GREENFIELD – County leaders are preparing to invest about $28,000 to make the building that houses veterans services more accessible to the people the office helps.
Contractors will soon add chair lifts to the Hancock County Memorial Building, 98 E. North St. in Greenfield, to make the building accessible to visitors who use wheelchairs.
A wheelchair ramp was recently added to the west entrance to the facility, and chair lifts are planned to help visitors get up and down the stairs in the building, which has no elevator. Handrails are expected to be installed alongside the ramp this week once the weather cooperates, said commissioner Marc Huber.
The facility was built in the 1920s and includes a basement and a second floor. With no elevator, residents with physical disabilities aren’t able to easily access the building, which houses a myriad of organizations, including Mental Health Partners, the county’s veterans services office and Families First.
At least once a month, a veteran who uses a wheelchair, cane or walker tries to visit the first-floor veterans services office but is greeted by many steps not friendly to their disability, said Bob Workman, veterans services officer.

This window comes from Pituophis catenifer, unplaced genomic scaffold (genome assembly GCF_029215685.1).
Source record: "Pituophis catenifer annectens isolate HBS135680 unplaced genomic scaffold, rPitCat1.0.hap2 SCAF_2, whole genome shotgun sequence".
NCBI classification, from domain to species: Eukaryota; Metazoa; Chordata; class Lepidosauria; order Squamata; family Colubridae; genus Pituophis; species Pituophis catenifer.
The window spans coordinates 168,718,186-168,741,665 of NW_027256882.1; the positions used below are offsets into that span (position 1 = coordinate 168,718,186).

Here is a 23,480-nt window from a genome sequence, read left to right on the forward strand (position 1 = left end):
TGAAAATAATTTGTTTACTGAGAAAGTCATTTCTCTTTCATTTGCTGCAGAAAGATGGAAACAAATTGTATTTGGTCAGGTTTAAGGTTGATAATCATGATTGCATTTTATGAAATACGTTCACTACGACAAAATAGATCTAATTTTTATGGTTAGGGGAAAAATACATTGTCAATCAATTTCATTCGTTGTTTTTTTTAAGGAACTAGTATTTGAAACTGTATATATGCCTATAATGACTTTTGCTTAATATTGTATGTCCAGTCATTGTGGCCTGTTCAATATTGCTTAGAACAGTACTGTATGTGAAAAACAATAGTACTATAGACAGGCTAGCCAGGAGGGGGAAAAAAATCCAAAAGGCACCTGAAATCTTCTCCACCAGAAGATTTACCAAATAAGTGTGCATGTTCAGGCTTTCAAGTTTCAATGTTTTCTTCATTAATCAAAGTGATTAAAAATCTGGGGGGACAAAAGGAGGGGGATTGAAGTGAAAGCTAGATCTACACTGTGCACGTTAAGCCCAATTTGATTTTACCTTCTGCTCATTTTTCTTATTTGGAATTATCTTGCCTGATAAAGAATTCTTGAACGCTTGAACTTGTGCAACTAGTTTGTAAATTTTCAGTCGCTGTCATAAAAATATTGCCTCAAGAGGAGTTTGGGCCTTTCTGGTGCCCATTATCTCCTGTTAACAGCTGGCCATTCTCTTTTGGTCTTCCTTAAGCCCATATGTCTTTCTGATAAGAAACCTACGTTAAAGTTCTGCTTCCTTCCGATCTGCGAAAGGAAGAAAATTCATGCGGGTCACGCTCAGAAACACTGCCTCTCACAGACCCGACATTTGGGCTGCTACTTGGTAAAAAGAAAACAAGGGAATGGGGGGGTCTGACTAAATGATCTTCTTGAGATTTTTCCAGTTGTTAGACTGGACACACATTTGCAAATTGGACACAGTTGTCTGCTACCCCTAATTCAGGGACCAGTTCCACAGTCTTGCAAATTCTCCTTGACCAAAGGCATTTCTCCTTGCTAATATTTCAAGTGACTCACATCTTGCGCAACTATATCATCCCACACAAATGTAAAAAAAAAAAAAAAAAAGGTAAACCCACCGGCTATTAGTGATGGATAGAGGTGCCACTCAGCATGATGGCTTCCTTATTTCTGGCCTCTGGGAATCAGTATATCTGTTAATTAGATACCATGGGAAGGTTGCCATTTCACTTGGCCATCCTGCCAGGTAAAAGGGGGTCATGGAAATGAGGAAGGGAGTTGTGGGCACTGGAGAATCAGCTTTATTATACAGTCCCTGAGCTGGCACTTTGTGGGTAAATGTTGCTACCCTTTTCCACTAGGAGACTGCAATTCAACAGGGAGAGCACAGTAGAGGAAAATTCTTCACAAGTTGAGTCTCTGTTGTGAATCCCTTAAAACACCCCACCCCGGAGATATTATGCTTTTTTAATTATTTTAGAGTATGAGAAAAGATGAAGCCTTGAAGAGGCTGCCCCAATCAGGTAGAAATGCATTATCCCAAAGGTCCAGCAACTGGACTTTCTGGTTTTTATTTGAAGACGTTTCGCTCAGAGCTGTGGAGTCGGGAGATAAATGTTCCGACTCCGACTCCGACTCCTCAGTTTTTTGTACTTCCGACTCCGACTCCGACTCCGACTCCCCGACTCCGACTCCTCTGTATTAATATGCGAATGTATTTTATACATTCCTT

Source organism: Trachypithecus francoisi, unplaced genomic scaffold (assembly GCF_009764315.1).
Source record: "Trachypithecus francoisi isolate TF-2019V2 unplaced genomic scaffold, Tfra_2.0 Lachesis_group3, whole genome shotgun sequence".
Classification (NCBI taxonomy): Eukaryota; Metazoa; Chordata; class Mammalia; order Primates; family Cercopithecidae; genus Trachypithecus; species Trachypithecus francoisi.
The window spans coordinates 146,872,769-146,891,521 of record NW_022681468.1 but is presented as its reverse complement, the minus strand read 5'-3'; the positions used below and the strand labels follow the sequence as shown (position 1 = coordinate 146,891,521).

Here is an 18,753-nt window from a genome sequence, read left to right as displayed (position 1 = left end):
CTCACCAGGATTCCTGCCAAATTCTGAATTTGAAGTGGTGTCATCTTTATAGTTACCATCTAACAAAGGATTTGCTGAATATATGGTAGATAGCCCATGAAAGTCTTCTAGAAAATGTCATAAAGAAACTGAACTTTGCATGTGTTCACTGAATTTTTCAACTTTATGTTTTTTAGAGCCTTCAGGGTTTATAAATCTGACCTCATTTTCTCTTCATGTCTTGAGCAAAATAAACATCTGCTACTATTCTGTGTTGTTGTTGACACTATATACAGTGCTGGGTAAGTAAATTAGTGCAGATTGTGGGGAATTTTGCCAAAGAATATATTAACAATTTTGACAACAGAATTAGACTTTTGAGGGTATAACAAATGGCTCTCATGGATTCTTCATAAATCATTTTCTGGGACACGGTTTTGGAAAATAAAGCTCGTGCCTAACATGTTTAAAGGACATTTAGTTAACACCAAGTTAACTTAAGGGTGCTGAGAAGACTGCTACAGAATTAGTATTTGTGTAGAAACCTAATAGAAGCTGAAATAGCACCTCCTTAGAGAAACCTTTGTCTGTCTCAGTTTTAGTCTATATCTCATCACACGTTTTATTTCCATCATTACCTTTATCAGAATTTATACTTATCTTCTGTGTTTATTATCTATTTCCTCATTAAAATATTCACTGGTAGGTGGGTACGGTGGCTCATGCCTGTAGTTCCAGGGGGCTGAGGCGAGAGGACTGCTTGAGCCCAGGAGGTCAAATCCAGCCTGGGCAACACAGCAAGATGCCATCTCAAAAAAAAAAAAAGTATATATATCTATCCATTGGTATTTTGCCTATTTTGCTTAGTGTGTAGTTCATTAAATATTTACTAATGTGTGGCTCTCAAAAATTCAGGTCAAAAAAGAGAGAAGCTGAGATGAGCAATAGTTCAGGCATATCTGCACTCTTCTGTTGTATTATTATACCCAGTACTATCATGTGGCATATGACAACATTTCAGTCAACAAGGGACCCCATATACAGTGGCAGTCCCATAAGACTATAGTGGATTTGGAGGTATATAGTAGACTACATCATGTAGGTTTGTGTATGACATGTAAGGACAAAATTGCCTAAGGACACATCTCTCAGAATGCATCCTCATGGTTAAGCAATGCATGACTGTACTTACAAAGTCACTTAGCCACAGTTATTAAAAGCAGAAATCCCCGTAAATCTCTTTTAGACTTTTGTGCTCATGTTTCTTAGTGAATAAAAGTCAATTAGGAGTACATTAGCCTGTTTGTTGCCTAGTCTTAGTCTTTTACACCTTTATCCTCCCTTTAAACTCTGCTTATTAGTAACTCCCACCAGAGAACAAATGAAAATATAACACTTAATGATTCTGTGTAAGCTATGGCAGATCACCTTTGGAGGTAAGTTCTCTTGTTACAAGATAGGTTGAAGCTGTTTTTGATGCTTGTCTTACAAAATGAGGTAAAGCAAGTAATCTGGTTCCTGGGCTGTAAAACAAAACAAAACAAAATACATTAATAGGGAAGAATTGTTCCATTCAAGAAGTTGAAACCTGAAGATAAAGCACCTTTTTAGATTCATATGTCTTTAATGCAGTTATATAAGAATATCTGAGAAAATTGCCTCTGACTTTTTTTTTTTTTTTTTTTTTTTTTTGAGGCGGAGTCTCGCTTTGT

Others know they can’t easily enter the building and avoid it all together, missing out on resources that aim to help them, he said.
“The steps are really difficult to navigate,” he said. “There’s a lot of them.”
Workman makes house calls if he has to, visiting those who can’t make it to his office. Sometimes, veterans send a family member in to pick up needed paperwork. They’ll fill it out in the car without ever going inside the office.
That system works, but Workman fears there are some people who need help and aren’t getting it because they can’t visit the building. Handicapped-accessible renovations will enable the offices located in the Memorial Building to serve more residents, Workman said.
Commissioner Brad Armstrong said the project, expected to cost about $28,000, will be paid for through proceeds from money the county borrowed three years ago; county leaders have been planning for the project for a number of years, he said.
The first step of the project was to build a wheelchair ramp for visitors to enter the building. Previously, there were only stairs. The new ramp was the first step to making it easier for visitors who struggle with steps to get inside the building; the lifts will make the three floors more accessible, Workman said.
Installing a wheelchair lift is the most cost-effective way to make the building accessible to all, as installing an elevator would be too costly, Armstrong said.
“This allows us to fulfill a need,” he said.
The work will take about six weeks to complete and should be finished in September if all goes well, Workman said.